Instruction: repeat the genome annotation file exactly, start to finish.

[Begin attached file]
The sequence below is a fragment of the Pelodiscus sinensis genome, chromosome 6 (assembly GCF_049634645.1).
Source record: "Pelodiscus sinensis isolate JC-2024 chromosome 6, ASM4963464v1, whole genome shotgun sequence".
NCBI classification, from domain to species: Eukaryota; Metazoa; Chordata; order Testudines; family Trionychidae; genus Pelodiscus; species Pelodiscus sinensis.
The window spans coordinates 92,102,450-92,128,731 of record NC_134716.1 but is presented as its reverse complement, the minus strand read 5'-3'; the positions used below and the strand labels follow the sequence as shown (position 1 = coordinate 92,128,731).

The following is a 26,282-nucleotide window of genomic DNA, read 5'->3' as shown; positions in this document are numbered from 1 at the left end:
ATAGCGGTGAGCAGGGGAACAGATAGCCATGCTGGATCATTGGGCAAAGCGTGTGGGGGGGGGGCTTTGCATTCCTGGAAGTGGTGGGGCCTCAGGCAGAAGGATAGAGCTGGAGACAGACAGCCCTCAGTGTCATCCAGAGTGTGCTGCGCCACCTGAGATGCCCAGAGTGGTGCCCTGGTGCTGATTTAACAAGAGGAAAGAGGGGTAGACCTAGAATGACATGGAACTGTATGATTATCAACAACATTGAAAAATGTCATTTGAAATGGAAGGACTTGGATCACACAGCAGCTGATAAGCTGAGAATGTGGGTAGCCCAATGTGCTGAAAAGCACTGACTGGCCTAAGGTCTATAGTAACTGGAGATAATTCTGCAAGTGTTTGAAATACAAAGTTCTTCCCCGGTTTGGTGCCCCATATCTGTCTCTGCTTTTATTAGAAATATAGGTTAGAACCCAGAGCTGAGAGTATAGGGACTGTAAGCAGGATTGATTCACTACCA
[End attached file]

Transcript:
The sequence below is a fragment of the Pelodiscus sinensis genome, chromosome 6 (assembly GCF_049634645.1).
Source record: "Pelodiscus sinensis isolate JC-2024 chromosome 6, ASM4963464v1, whole genome shotgun sequence".
NCBI classification, from domain to species: Eukaryota; Metazoa; Chordata; order Testudines; family Trionychidae; genus Pelodiscus; species Pelodiscus sinensis.
The window spans coordinates 92,102,450-92,128,731 of record NC_134716.1 but is presented as its reverse complement, the minus strand read 5'-3'; the positions used below and the strand labels follow the sequence as shown (position 1 = coordinate 92,128,731).

The following is a 26,282-nucleotide window of genomic DNA, read 5'->3' as shown; positions in this document are numbered from 1 at the left end:
ATAGCGGTGAGCAGGGGAACAGATAGCCATGCTGGATCATTGGGCAAAGCGTGTGGGGGGGGGGCTTTGCATTCCTGGAAGTGGTGGGGCCTCAGGCAGAAGGATAGAGCTGGAGACAGACAGCCCTCAGTGTCATCCAGAGTGTGCTGCGCCACCTGAGATGCCCAGAGTGGTGCCCTGGTGCTGATTTAACAAGAGGAAAGAGGGGTAGACCTAGAATGACATGGAACTGTATGATTATCAACAACATTGAAAAATGTCATTTGAAATGGAAGGACTTGGATCACACAGCAGCTGATAAGCTGAGAATGTGGGTAGCCCAATGTGCTGAAAAGCACTGACTGGCCTAAGGTCTATAGTAACTGGAGATAATTCTGCAAGTGTTTGAAATACAAAGTTCTTCCCCGGTTTGGTGCCCCATATCTGTCTCTGCTTTTATTAGAAATATAGGTTAGAACCCAGAGCTGAGAGTATAGGGACTGTAAGCAGGATTGATTCACTACCA